Surface Climate and SnowWeather Relationships of the Kuparuk Basin
increasing at all locations, March record low temperatures do not differ much
from those in February, the result of late cold outbreaks as the global atmosphere
mixes its large reservoir of "aged" polar air equatorward. Weather events at this
time are dominated by the equatorward plunges of these cold and dry polar air
masses, so the months of March and April are typically relatively cloud free
across much of northern Alaska, with precipitating storms at a minimum.
Following the DC trend, higher-elevation IMN is consistently the warm spot
and also tends to have the largest diurnal variation. The northernmost sites, BET
and FRA, remain the coolest sites, as they continue to be influenced by the shal-
low but frigid polar air masses that persistently dominate the coastal region. As
LC progresses and the length of day increases, the diurnal range in temperatures
decreases across the network. IMN consistently achieves maximum temperatures
above freezing by late April, almost a month ahead of the other sites, and not
surprisingly the initiation of snowmelt generally occurs there first as well. Well
before breakup the increasing insolation creates small regions of bare ground in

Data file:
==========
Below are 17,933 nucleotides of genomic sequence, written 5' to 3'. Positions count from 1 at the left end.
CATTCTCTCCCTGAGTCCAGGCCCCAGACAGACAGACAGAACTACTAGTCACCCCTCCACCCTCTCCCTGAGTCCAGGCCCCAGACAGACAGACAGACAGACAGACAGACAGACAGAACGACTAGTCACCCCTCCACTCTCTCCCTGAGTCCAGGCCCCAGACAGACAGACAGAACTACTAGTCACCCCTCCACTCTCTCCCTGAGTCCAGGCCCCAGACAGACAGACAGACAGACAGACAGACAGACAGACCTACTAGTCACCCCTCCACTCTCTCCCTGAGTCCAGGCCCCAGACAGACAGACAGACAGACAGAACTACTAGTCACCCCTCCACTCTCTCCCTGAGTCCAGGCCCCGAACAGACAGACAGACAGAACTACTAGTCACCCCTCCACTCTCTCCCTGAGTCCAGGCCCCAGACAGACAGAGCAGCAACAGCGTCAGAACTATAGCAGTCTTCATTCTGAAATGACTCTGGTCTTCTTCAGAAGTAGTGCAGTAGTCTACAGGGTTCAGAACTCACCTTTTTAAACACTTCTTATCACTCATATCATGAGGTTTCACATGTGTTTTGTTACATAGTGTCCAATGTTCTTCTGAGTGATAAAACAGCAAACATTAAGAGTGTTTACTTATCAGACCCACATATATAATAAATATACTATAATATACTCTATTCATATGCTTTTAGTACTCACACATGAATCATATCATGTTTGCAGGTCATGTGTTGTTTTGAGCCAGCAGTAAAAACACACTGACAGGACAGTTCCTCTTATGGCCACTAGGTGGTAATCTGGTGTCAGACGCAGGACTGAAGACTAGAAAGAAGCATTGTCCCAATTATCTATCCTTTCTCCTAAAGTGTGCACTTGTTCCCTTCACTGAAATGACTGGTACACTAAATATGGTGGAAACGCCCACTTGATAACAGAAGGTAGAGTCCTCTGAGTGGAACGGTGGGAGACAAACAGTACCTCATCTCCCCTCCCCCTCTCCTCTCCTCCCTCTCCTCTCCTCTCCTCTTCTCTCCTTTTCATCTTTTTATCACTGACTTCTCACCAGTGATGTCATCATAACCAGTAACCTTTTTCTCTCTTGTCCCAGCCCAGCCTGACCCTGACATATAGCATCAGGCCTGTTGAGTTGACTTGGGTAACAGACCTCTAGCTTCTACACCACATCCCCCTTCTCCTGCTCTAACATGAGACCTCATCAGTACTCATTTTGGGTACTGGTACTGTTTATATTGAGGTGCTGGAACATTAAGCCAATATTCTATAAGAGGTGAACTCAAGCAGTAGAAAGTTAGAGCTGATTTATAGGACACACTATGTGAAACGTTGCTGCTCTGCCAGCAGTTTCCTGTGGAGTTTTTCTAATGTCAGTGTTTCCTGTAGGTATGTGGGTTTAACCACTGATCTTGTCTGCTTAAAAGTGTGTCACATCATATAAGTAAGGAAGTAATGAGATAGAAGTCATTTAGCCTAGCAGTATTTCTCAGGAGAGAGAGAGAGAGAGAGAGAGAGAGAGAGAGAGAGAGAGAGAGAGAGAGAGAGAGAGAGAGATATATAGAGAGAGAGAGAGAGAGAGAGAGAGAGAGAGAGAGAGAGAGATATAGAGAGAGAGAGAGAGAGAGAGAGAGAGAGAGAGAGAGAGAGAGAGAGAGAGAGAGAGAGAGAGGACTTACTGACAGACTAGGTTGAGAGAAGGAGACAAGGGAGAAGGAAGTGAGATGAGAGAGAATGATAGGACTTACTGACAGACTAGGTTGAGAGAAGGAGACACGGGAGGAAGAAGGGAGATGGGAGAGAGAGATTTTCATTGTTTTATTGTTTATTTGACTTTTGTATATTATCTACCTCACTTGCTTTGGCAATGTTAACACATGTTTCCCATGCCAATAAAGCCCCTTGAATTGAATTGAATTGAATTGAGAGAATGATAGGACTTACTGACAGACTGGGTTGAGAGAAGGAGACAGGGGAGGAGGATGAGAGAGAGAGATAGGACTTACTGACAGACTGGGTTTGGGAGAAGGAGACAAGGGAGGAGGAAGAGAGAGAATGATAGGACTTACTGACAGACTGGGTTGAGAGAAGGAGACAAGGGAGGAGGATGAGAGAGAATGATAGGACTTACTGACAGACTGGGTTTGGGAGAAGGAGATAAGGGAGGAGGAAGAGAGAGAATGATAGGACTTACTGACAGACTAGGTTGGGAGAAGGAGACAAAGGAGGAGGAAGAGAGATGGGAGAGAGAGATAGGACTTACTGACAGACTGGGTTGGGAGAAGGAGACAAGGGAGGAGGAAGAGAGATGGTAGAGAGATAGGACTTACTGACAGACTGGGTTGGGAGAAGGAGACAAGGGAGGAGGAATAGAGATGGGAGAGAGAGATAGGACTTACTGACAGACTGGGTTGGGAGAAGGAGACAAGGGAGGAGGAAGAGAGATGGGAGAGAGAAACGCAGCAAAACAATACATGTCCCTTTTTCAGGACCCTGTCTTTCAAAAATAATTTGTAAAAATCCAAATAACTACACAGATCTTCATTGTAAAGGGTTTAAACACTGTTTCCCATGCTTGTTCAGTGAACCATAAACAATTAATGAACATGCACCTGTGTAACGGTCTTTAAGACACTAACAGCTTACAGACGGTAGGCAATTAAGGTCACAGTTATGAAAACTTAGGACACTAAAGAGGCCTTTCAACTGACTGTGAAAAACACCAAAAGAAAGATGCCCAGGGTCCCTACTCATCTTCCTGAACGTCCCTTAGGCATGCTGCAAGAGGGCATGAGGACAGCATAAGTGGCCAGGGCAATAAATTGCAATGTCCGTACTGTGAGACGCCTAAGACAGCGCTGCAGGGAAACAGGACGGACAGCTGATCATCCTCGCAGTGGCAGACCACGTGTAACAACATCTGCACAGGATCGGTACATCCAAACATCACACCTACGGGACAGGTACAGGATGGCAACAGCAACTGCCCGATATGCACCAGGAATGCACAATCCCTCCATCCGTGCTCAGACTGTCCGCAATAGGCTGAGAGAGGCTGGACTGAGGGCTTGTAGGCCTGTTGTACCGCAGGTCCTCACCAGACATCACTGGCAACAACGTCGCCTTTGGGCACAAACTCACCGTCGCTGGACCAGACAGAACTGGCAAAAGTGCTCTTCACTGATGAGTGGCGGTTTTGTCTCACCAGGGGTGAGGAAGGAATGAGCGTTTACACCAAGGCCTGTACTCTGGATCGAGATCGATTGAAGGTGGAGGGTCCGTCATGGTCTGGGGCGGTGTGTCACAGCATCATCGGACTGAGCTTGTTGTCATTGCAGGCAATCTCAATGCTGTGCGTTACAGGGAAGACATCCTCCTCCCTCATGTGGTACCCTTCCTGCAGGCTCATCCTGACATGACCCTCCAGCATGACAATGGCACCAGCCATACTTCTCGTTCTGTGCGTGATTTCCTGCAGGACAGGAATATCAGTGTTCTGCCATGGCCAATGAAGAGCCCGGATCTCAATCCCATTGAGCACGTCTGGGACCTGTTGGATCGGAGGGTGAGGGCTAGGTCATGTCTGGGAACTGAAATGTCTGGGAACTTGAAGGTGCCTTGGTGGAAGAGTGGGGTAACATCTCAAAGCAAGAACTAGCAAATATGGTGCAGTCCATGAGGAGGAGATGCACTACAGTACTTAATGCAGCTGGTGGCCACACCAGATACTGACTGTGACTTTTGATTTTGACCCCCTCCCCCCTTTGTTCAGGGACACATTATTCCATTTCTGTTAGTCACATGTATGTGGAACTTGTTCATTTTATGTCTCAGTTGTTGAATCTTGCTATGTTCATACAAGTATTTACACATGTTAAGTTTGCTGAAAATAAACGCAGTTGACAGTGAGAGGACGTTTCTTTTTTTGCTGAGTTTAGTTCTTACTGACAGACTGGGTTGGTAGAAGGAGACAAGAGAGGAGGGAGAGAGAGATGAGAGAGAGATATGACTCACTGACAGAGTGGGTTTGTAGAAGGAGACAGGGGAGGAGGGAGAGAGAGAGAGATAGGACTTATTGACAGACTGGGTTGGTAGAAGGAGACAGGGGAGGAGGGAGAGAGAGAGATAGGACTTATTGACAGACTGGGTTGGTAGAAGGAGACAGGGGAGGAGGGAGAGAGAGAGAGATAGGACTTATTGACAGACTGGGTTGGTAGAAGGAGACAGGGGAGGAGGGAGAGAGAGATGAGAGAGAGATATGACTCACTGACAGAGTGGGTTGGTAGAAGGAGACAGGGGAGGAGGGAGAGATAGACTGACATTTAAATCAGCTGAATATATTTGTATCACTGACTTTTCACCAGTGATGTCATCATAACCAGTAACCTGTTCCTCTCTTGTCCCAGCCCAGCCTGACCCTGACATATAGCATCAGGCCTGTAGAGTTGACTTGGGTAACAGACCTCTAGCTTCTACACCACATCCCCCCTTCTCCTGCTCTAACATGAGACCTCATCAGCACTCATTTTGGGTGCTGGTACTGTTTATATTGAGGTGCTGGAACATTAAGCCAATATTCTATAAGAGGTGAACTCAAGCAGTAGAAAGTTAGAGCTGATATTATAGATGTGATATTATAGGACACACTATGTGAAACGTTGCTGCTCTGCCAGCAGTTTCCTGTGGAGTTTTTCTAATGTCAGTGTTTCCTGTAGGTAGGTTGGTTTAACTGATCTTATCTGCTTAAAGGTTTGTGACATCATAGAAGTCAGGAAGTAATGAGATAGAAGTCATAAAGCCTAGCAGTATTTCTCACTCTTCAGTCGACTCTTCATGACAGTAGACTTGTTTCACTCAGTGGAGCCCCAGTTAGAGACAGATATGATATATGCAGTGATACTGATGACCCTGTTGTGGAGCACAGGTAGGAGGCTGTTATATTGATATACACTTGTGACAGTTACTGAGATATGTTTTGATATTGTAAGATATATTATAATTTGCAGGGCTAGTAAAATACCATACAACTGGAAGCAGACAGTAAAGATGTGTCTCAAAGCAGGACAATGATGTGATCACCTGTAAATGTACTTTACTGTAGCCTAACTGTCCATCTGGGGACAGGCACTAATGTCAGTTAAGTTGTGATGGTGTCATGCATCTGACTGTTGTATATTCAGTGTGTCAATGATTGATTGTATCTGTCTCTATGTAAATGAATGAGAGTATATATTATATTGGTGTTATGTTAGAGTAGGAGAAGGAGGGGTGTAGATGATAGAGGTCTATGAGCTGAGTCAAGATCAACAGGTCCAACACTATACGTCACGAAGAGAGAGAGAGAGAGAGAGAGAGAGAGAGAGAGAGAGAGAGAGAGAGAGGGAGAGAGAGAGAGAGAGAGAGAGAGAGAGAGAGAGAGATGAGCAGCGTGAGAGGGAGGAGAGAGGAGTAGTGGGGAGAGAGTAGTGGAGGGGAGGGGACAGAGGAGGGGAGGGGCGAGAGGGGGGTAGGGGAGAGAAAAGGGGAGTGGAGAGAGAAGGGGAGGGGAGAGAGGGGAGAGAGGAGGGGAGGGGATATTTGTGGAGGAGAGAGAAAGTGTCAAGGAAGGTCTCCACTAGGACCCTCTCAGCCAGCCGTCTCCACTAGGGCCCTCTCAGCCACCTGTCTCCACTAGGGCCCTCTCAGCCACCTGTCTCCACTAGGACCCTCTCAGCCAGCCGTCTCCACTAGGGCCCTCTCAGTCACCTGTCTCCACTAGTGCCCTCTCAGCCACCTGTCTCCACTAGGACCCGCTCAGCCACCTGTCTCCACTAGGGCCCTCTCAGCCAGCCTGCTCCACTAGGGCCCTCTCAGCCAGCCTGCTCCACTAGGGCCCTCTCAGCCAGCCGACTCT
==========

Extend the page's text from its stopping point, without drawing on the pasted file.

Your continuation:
wind-exposed areas, such as ridge crests, that had thin seasonal snow cover.
Generally, however, it is not until minimum temperatures consistently remain
above freezing that the breakup of the snowpack begins in earnest (Kane et al.
1997), usually occurring at any given location in about a two-week period. The
running average procedure used in Figure 5 masks this rather episodic behavior
that occurs first at the most inland sites during mid-May to early June and pro-
gressively later as one moves toward the coast. After breakup has occurred, inter-
site temperature differences along the network are reduced.
In general, winds are a much more difficult variable than temperature to
measure and quantify. This is especially true in the Arctic cold season, where
physical conditions (e.g. riming and icing) adversely impact the mechanical wind
instrumentation. Hence, wind data from these sites tend to be less robust than the
temperature record. Additional factors, such as curious bears and other wildlife,
create problems in the warm season. Since the sites used in this study are
unmanned for all but a few brief visits per year, instrument performance can be
degraded for long periods of time. Fortunately winds were measured at several
heights on each tower, providing some redundancy in measurement. Whenever
possible, wind measurements at 3 m were used, with a correction factor based on
a logarithmic profile assumption for each site being applied to the wind speed as
necessary if other heights (usually 10 m) were used to replace missing 3-m val-
ues. In practice the difference in wind speeds was usually less than 10% with
height for wind speeds greater than the 1-m s1 threshold.